• Signs of mental illness can include confusion, unusual thinking and risky behaviour. 
  • Almost all mental health problems can be treated. Getting help early gives you the best chance of a full recovery.
  • If you are having suicidal thoughts or thinking of hurting yourself in some other way, call Lifeline on 13 11 14.
  • In mental health crisis situations involving others, call for an ambulance or the police by phoning triple zero (000).

The symptoms of mental illness may come on quickly Almost all mental health problems can be treated or at least lessened in their severity. Getting help early can prevent what could become a lifelong mental illness.

Possible indications of mental illness

Signs that a person might have or be developing a mental illness include:

  • bizarre or unusual thinking
  • confusion and disorientation
  • destructive or high-risk behaviour
  • hallucinations (you can see, hear, feel or taste something that is not actually there)
  • problems with functioning in your work or social life
  • restless, agitated and disorganised behaviour or marked decrease in activity
  • significant changes of mood (up or down)
  • significant impairment in self-care
  • suicidal thoughts or acts of self-harm
  • delusions (false beliefs, you strongly feel something is real, but it is not).

Experiencing one or two of these symptoms does not necessarily mean you have a mental illness but a few occurring together can mean it is time to talk to a healthcare professional, especially if the symptoms are affecting your study, work or relationships.

If left untreated, these early mental illness symptoms may progress to be more serious or lead to a psychotic episode. Psychotic episodes can develop very gradually.

Getting help for mental illness

If you are having suicidal thoughts or thinking about hurting yourself in any way, call Lifeline on 13 11 14.

In serious mental health crisis situations, call for an ambulance or the police by phoning triple zero (000).

If you need non-urgent help, start by contacting your local doctor or community health centre. Local doctors can assess and treat many common mental health concerns including depression and anxiety. They can also provide referrals to psychiatrists and other mental healthcare professionals if needed.

Alternatively, you could also discuss your concerns with a trained social worker, psychologist or counsellor. These mental health professionals are available through most community health centres.

Treatments for mental illness are more effective than ever before. Sometimes feelings like shame, fear or denial can stop you from seeking help, believing that mental illness is a weakness or, in the case of children and teenagers, the result of bad parenting. Mental illness is a medical issue and help is available.

Specialist mental health services

Public specialist mental health services are available to assess and treat people with serious mental illness, including those experiencing a psychiatric crisis.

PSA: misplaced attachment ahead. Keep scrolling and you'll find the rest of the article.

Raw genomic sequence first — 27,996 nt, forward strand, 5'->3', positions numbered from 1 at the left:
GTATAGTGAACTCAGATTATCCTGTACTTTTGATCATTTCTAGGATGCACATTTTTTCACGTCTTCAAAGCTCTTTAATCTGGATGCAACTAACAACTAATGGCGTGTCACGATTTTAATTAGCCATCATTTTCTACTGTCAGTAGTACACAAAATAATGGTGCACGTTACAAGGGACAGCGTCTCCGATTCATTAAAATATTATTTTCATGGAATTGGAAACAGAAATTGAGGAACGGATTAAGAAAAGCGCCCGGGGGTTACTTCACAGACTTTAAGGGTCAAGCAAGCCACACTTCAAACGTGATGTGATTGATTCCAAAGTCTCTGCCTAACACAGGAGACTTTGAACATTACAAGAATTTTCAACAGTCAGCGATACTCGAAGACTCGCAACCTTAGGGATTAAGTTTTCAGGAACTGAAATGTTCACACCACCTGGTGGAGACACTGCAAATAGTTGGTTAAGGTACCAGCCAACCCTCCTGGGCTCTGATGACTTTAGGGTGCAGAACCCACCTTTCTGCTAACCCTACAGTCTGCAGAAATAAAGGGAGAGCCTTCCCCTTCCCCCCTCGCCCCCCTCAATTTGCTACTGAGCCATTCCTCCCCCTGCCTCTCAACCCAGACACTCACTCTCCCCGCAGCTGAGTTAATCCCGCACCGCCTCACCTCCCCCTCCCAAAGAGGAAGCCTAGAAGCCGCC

Mental health services can be contacted 24 hours a day, seven days a week. Professional staff at the mental health service will ask you about the problem, including questions about why you have contacted the service and whether you have used public mental health services before. This information will help staff decide which service will be most useful to you.

The service they recommend may be delivered in a hospital or while you continue to live in your home, depending on the issue and its severity. In Victoria, the mental health service system is divided into services for adults (aged 16–64), children and youth (aged 0–18) and older people (aged over 64).

Victoria’s mental health service system is delivered via 16 ‘catchments’: nine in metropolitan Melbourne and seven in rural Victoria. To find your nearest service, visit the Department of Health & Human Services website.

When to contact a mental health service

If you begin to notice signs of mental illness it is best to get advice and help as soon as possible.

Finding information can be helpful:

  • do some research about common mental health conditions to see if you recognise any of the signs or symptoms of mental illness
  • speak to a family member or trusted friend about your thoughts, feelings or behaviour
  • visit your local doctor for an assessment and advice, or
  • speak to a counsellor about your thoughts and feelings and learn stress management techniques if required.

Early intervention may make an important difference so seek mental health advice early.

For emergencies call triple zero (000).

Where to get help

  • Your doctor
  • A counsellor
  • Lifeline
  • Sane Australia

More information

Mental health services topics

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Last updated: September 2015

Content on this website is provided for information purposes only. Information about a therapy, service, product or treatment does not in any way endorse or support such therapy, service, product or treatment and is not intended to replace advice from your doctor or other registered health professional. The information and materials contained on this website are not intended to constitute a comprehensive guide concerning all aspects of the therapy, product or treatment described on the website. All users are urged to always seek advice from a registered health care professional for diagnosis and answers to their medical questions and to ascertain whether the particular therapy, service, product or treatment described on the website is suitable in their circumstances. The State of Victoria and the Department of Health & Human Services shall not bear any liability for reliance by any user on the materials contained on this website.